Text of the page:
Archive for Wednesday, April 4, 2012

Engineering design contract spurs debate on no-bid contracts

Baldwin City Hall

Baldwin City Hall

April 4, 2012

What appeared on the Baldwin City Council’s agenda to be a routine approval of an engineering agreement led Tuesday to a promised review of how the city will award such contracts.

The Kansas Department of Transportation approved in January the city’s Corridor Management grant application to improve the U.S. Highway 56/High Street intersection. The project slated for 2014 will reconstruct the intersection so that High Street meets the highway at 90 degrees rather than the existing acute angle. The work also would raise High Street so that it would be on the same level on the highway.

With the improvement’s selection for the Corridor Management program, KDOT is to pay up to $775,000 of construction costs. The city is on the hook for the project’s right-of-way acquisition, utility relocation and engineering costs.

When considering the first of those engineering costs, a $77,000 contract with BG Consultants for the project’s preliminary design, council members Bonnie Plumberg and Shane Starkey asked why the city didn’t seek bids from other engineering firms.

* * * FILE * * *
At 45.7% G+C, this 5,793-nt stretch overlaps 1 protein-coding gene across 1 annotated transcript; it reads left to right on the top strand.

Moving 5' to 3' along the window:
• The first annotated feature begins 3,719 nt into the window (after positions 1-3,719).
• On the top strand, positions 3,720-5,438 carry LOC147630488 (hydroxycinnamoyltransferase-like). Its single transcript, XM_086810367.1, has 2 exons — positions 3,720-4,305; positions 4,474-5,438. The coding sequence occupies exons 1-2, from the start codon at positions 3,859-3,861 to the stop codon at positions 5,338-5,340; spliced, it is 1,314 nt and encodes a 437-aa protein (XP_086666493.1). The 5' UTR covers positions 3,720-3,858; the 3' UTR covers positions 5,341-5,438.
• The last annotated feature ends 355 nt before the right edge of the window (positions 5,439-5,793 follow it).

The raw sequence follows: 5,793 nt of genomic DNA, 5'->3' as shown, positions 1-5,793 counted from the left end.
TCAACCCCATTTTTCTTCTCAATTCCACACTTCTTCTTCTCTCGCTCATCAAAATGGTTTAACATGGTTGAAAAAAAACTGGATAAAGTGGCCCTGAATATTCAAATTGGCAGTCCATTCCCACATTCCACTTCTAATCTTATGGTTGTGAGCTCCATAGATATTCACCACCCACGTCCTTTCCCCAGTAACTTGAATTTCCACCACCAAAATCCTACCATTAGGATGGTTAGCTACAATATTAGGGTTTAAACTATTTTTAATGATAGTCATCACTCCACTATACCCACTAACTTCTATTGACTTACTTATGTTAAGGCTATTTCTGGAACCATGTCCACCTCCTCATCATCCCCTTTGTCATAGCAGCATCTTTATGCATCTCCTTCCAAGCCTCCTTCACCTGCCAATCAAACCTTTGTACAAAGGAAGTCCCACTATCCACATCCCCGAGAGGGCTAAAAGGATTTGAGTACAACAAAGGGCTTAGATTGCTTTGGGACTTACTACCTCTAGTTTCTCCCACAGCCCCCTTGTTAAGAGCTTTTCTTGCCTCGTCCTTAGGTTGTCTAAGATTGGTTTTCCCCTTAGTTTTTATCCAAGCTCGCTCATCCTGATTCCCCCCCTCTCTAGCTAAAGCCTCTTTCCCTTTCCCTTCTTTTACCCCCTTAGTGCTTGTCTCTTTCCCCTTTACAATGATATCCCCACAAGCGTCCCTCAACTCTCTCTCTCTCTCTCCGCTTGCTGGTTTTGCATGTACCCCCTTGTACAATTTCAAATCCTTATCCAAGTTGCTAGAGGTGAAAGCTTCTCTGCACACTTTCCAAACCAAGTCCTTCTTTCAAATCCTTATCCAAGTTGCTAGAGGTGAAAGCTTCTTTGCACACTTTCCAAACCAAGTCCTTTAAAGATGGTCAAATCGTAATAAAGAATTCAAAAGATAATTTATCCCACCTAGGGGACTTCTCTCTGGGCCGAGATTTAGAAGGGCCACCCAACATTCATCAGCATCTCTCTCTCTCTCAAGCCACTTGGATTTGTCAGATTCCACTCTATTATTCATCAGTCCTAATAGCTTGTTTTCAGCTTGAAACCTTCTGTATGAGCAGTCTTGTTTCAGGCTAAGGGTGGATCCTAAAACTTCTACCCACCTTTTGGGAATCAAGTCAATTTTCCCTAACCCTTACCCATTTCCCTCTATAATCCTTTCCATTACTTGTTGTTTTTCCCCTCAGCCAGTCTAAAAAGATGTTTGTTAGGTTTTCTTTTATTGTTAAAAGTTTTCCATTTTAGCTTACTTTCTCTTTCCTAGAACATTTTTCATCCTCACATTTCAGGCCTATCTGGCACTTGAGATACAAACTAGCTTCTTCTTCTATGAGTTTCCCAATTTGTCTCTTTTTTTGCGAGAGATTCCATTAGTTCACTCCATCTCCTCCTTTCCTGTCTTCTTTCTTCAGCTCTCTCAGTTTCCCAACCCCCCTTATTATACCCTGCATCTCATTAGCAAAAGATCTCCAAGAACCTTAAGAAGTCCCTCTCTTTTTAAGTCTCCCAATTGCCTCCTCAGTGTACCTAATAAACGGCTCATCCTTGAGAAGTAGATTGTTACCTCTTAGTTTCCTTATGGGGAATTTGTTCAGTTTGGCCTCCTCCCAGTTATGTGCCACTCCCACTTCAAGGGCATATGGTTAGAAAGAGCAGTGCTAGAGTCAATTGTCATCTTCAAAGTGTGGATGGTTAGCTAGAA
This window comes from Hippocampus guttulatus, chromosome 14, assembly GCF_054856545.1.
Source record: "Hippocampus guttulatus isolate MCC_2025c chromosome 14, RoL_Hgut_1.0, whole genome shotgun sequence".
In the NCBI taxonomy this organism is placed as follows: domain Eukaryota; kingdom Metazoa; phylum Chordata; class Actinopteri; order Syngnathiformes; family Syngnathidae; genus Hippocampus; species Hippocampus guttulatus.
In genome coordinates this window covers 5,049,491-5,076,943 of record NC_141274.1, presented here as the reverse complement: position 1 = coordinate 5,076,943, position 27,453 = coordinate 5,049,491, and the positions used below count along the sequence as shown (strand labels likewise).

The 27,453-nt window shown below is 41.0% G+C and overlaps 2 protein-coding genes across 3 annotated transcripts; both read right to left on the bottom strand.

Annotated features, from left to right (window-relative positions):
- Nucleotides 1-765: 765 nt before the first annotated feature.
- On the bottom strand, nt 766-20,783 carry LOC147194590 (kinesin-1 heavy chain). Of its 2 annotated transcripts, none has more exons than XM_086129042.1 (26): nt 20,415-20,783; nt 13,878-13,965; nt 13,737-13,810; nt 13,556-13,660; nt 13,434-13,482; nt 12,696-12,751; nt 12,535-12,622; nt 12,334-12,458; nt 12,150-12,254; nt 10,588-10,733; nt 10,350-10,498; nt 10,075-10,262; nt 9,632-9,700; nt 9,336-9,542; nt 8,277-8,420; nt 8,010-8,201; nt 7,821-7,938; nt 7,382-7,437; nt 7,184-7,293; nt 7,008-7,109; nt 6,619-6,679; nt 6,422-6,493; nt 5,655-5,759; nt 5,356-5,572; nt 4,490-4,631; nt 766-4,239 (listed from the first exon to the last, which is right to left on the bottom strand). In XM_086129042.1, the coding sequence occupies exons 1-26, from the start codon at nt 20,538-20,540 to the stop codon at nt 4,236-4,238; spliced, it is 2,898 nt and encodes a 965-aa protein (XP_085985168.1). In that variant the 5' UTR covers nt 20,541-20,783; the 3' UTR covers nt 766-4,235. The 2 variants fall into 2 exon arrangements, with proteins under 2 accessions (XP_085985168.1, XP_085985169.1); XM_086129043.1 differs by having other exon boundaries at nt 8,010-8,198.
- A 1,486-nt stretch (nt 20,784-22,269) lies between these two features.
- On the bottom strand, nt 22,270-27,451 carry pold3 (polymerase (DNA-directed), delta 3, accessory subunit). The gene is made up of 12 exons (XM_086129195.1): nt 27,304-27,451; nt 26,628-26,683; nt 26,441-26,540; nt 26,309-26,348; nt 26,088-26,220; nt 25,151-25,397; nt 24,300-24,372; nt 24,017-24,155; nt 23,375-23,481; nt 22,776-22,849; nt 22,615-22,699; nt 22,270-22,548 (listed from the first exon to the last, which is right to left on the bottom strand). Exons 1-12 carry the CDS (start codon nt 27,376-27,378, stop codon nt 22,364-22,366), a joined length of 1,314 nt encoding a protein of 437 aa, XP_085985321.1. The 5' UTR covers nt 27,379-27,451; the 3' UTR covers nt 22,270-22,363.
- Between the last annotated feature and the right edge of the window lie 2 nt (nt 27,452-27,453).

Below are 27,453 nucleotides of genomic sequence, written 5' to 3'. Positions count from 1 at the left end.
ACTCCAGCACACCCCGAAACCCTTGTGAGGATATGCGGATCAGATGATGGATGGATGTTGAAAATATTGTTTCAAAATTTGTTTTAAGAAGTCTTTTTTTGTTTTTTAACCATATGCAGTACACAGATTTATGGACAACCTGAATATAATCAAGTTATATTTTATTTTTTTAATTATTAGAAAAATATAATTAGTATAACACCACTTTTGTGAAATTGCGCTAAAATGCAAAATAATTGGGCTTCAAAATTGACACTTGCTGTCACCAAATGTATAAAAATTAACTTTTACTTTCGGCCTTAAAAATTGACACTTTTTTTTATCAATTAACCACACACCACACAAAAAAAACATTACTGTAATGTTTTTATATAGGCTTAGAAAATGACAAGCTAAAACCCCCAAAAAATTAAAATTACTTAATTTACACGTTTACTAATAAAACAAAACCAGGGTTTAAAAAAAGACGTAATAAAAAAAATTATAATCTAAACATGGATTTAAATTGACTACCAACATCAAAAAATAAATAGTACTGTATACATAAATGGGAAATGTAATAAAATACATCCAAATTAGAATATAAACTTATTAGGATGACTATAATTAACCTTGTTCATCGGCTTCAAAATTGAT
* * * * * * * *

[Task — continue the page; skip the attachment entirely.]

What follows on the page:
“If we go out for bids for an $18,000 lawn mower, why aren’t we going out for bids on something this big?” Starkey asked. “The job BG (Consultants) did for the business park plan was substandard. We asked for more information, but it was not forthcoming.”

Starkey said BG Consultants had performed well for the city in the past, but he wondered if the firm’s engineers “got a little comfortable” about doing business in Baldwin City with no-bid contracts.

Mayor Ken Wagner and City Administrator Chris Lowe said the no-bid recommendation stemmed from a combination of BG Consultants expertise on the corridor management process, its early involvement in the Baldwin City project and the help the firm’s engineers provided in the short one-month turnaround between the time the city learned of the grant opportunity and the deadline for applications.